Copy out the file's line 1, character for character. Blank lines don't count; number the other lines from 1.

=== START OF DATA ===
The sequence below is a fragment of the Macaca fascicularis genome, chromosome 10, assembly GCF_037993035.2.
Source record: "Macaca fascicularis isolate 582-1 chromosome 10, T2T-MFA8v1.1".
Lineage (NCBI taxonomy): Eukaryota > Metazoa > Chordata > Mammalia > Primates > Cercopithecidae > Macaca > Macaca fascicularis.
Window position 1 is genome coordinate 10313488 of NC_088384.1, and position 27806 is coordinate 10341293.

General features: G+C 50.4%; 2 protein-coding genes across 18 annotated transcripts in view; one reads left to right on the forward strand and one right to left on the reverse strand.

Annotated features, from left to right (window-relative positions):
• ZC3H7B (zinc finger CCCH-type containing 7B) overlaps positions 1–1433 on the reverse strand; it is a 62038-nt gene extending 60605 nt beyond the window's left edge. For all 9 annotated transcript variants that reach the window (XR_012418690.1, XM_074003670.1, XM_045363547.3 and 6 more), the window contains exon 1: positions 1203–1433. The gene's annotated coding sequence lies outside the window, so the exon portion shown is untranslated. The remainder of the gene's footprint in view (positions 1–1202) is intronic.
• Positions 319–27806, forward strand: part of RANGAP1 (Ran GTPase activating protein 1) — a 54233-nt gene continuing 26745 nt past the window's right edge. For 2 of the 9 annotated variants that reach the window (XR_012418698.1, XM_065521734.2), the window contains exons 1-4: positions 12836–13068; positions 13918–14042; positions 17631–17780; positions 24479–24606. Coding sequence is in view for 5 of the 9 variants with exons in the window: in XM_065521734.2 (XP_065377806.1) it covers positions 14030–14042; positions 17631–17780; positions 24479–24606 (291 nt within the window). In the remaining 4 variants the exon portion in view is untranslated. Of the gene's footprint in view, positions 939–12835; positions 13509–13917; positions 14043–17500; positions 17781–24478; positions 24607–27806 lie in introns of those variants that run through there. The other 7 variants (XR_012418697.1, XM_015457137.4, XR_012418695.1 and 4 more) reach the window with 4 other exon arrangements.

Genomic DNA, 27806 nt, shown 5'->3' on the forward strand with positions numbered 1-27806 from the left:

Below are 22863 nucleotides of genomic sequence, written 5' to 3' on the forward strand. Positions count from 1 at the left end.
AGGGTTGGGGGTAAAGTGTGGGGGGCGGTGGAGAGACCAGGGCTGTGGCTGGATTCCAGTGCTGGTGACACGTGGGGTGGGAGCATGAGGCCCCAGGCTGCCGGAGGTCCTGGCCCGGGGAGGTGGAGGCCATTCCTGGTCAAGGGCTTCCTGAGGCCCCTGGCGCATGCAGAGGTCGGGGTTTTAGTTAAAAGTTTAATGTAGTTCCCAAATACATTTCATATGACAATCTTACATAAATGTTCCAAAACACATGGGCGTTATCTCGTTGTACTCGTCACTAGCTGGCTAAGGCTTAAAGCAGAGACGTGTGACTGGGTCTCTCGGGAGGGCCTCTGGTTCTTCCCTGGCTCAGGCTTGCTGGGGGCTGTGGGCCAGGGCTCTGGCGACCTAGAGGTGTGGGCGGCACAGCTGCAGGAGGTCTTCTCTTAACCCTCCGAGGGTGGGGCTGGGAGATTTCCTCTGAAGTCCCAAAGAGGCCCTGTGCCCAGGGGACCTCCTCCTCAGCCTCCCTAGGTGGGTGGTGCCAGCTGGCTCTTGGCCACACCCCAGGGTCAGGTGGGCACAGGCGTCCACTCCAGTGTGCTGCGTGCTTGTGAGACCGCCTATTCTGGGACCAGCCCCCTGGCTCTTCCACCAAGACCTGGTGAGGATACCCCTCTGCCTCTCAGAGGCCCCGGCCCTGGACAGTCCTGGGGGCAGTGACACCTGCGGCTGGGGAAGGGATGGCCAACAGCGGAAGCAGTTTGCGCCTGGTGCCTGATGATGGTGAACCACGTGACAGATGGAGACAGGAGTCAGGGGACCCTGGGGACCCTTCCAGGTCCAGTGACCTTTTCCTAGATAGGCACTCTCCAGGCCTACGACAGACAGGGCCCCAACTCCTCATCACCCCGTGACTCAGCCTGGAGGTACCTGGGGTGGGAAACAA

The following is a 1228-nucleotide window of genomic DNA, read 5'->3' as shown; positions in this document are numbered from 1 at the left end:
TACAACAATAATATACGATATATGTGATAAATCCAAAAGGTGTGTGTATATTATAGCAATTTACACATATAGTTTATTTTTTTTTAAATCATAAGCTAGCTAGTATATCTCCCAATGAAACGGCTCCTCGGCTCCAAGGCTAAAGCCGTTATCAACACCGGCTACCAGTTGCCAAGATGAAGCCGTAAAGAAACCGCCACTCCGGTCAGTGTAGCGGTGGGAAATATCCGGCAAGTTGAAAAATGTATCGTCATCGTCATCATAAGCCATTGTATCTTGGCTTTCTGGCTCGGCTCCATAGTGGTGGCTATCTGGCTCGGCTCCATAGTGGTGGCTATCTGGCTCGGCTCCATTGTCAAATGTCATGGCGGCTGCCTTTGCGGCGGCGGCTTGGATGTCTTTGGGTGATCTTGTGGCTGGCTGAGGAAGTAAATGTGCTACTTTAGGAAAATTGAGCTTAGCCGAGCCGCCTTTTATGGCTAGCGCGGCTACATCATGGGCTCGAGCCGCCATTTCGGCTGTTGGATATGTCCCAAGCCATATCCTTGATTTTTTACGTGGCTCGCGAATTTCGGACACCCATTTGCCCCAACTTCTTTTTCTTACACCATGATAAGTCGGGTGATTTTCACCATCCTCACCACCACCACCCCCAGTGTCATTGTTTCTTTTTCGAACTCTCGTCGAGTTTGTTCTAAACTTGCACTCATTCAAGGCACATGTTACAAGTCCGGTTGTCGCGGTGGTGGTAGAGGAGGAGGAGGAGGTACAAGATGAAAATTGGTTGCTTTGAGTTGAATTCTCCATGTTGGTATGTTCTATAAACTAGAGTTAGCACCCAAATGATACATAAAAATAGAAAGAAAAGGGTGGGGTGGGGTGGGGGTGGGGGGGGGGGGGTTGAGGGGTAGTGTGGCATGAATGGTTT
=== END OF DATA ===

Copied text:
The sequence below is a fragment of the Macaca fascicularis genome, chromosome 10, assembly GCF_037993035.2.